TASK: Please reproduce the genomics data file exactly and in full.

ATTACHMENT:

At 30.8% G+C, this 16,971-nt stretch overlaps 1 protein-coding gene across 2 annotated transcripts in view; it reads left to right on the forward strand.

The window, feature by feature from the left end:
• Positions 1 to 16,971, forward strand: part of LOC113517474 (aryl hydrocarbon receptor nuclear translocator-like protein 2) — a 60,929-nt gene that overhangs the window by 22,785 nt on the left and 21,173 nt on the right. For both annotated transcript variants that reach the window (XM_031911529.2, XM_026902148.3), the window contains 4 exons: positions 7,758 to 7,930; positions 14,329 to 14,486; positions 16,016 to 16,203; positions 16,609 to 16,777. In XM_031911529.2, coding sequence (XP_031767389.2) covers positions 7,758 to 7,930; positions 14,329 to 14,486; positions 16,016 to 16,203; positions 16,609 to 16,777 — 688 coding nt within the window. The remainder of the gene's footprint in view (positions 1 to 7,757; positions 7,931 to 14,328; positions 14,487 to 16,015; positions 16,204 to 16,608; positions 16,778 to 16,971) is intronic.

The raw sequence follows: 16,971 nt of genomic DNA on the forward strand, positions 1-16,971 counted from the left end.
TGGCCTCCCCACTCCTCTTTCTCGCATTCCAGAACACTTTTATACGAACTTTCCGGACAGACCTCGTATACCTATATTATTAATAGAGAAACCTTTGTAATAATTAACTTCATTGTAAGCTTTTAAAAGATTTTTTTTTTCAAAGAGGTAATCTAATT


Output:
At 30.8% G+C, this 16,971-nt stretch overlaps 1 protein-coding gene across 2 annotated transcripts in view; it reads left to right on the forward strand.

The window, feature by feature from the left end:
• Positions 1 to 16,971, forward strand: part of LOC113517474 (aryl hydrocarbon receptor nuclear translocator-like protein 2) — a 60,929-nt gene that overhangs the window by 22,785 nt on the left and 21,173 nt on the right. For both annotated transcript variants that reach the window (XM_031911529.2, XM_026902148.3), the window contains 4 exons: positions 7,758 to 7,930; positions 14,329 to 14,486; positions 16,016 to 16,203; positions 16,609 to 16,777. In XM_031911529.2, coding sequence (XP_031767389.2) covers positions 7,758 to 7,930; positions 14,329 to 14,486; positions 16,016 to 16,203; positions 16,609 to 16,777 — 688 coding nt within the window. The remainder of the gene's footprint in view (positions 1 to 7,757; positions 7,931 to 14,328; positions 14,487 to 16,015; positions 16,204 to 16,608; positions 16,778 to 16,971) is intronic.

The raw sequence follows: 16,971 nt of genomic DNA on the forward strand, positions 1-16,971 counted from the left end.
TGGCCTCCCCACTCCTCTTTCTCGCATTCCAGAACACTTTTATACGAACTTTCCGGACAGACCTCGTATACCTATATTATTAATAGAGAAACCTTTGTAATAATTAACTTCATTGTAAGCTTTTAAAAGATTTTTTTTTTCAAAGAGGTAATCTAATT